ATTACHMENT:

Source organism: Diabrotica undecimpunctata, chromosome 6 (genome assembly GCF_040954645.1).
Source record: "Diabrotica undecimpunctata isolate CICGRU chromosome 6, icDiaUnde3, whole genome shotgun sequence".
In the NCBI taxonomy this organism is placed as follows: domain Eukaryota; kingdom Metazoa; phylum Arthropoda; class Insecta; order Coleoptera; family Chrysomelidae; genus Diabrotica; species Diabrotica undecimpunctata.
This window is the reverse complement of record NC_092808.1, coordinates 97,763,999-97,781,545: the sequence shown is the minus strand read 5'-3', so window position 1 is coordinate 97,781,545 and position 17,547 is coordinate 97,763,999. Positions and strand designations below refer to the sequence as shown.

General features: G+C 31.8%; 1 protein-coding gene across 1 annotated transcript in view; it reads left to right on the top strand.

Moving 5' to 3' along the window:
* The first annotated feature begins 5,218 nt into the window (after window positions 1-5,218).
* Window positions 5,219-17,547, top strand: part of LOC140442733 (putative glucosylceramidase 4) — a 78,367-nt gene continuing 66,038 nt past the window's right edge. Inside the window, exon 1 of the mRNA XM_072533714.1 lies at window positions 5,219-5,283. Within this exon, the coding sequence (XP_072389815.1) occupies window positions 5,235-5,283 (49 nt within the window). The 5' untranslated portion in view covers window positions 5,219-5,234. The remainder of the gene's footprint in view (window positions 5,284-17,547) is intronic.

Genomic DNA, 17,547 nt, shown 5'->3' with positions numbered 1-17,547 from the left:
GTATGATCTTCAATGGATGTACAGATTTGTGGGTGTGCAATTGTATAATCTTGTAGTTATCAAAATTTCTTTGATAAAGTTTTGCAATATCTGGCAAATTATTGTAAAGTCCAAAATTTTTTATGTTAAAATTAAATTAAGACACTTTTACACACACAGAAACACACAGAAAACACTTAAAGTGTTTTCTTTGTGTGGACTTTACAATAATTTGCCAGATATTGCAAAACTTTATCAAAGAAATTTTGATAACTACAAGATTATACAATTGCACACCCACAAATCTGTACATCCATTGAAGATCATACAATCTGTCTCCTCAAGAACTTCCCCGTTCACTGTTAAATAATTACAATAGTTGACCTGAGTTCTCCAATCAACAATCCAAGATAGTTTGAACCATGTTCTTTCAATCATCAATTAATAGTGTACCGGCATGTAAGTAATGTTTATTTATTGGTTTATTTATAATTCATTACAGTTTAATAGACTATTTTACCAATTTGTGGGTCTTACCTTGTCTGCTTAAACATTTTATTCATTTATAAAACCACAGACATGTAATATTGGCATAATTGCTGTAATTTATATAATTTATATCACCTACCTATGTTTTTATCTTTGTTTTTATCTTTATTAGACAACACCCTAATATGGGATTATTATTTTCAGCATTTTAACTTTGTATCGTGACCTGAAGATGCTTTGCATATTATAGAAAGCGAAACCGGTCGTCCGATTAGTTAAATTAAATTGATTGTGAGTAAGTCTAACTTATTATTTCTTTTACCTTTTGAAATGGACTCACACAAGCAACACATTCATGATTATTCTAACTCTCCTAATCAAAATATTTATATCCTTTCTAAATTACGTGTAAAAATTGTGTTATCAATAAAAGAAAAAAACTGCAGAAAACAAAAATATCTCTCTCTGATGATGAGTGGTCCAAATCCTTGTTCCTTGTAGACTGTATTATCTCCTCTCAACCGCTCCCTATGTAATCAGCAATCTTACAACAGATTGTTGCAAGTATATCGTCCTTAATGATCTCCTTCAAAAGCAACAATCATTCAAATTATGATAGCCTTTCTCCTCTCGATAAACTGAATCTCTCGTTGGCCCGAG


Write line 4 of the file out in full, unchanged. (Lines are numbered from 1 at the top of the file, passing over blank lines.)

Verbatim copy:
This window is the reverse complement of record NC_092808.1, coordinates 97,763,999-97,781,545: the sequence shown is the minus strand read 5'-3', so window position 1 is coordinate 97,781,545 and position 17,547 is coordinate 97,763,999. Positions and strand designations below refer to the sequence as shown.